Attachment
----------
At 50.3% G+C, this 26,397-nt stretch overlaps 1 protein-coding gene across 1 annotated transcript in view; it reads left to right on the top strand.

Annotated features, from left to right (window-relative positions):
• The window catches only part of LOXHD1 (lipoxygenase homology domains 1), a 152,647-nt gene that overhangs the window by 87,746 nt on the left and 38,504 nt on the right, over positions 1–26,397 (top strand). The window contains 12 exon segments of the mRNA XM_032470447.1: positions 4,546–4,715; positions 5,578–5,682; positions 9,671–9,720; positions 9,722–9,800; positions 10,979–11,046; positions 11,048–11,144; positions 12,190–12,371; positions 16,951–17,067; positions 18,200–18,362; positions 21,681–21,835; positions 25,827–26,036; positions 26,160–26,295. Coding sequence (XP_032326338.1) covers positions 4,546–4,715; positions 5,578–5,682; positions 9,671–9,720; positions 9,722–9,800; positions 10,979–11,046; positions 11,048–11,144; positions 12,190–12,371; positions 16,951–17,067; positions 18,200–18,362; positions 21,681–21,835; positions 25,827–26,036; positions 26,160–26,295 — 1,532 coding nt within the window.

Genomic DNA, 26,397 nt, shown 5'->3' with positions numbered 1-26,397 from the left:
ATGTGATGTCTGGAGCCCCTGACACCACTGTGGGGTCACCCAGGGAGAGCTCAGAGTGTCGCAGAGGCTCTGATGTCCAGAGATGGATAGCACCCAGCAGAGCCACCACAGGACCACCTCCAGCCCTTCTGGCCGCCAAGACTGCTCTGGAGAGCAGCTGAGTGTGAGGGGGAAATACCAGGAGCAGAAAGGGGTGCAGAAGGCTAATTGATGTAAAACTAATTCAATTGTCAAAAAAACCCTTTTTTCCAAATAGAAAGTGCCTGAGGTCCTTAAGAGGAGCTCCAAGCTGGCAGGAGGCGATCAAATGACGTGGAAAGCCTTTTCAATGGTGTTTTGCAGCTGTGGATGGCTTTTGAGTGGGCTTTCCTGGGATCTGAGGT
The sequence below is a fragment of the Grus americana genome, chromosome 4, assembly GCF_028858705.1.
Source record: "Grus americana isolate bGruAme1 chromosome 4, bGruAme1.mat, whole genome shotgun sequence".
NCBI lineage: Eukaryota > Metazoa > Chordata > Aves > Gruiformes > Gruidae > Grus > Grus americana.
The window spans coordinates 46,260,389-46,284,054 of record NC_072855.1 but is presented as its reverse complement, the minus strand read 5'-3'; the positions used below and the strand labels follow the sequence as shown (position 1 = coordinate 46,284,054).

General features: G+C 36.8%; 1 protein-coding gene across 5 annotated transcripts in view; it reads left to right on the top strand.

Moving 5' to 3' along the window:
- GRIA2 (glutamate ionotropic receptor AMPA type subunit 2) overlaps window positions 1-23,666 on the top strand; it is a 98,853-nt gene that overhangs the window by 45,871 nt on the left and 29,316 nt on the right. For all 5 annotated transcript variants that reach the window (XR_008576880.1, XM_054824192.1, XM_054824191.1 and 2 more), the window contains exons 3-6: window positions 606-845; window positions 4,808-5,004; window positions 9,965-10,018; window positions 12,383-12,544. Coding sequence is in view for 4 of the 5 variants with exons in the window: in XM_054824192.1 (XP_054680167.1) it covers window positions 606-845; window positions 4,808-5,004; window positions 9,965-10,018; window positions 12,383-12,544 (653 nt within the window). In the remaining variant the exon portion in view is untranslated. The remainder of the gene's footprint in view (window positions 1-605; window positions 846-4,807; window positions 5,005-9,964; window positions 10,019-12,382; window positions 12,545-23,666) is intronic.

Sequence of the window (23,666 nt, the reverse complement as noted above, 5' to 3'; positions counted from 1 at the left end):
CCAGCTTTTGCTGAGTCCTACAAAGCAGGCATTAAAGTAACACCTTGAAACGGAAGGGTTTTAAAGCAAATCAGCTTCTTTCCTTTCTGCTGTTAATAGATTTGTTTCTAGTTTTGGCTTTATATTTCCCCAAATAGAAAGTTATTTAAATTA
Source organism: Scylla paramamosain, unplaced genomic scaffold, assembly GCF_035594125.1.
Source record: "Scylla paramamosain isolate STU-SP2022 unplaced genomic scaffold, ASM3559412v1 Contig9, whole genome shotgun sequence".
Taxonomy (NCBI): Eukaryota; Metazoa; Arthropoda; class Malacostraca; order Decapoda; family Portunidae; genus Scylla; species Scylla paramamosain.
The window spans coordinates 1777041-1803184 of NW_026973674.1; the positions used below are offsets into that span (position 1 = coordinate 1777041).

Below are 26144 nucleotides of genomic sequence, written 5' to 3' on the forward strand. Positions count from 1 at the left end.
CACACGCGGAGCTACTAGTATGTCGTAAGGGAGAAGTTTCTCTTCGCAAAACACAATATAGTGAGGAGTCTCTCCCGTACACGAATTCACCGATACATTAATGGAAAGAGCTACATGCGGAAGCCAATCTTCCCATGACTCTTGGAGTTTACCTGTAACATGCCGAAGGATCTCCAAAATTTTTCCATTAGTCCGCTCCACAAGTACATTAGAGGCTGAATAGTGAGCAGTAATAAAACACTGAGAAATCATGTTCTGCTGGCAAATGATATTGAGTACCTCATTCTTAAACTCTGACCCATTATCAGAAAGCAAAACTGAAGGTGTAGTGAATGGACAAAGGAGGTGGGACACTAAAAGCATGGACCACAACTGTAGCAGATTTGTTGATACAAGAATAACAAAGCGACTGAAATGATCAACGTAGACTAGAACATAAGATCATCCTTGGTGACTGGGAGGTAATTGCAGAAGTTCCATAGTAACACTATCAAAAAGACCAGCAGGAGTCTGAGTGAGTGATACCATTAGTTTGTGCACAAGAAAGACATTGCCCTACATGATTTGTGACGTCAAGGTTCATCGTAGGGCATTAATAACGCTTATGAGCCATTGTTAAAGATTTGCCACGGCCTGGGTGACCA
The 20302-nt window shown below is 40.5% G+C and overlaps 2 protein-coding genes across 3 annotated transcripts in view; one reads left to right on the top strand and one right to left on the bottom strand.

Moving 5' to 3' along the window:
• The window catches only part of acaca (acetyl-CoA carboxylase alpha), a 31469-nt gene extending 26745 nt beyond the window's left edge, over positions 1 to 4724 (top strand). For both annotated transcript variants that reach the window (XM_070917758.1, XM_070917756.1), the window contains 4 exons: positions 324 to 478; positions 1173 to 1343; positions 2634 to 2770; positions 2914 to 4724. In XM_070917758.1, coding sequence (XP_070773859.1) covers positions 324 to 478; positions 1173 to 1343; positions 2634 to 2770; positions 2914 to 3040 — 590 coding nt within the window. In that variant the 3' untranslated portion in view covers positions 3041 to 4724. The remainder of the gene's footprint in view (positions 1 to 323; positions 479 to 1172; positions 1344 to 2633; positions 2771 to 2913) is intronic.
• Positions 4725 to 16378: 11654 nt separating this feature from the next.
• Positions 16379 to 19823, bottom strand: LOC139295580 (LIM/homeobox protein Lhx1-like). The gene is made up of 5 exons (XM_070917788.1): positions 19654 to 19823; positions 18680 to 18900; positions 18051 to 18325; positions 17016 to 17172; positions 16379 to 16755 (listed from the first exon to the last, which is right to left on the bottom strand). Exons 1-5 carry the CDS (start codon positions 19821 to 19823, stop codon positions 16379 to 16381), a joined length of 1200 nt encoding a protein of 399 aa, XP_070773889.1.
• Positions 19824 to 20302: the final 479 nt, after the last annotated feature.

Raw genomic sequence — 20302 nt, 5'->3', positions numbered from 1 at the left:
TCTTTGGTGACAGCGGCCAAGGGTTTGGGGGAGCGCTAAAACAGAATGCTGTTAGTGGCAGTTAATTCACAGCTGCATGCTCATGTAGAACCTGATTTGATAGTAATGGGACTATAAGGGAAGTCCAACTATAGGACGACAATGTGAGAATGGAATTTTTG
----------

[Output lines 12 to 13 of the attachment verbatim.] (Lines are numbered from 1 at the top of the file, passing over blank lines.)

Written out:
- GRIA2 (glutamate ionotropic receptor AMPA type subunit 2) overlaps window positions 1-23,666 on the top strand; it is a 98,853-nt gene that overhangs the window by 45,871 nt on the left and 29,316 nt on the right. For all 5 annotated transcript variants that reach the window (XR_008576880.1, XM_054824192.1, XM_054824191.1 and 2 more), the window contains exons 3-6: window positions 606-845; window positions 4,808-5,004; window positions 9,965-10,018; window positions 12,383-12,544. Coding sequence is in view for 4 of the 5 variants with exons in the window: in XM_054824192.1 (XP_054680167.1) it covers window positions 606-845; window positions 4,808-5,004; window positions 9,965-10,018; window positions 12,383-12,544 (653 nt within the window). In the remaining variant the exon portion in view is untranslated. The remainder of the gene's footprint in view (window positions 1-605; window positions 846-4,807; window positions 5,005-9,964; window positions 10,019-12,382; window positions 12,545-23,666) is intronic.

Sequence of the window (23,666 nt, the reverse complement as noted above, 5' to 3'; positions counted from 1 at the left end):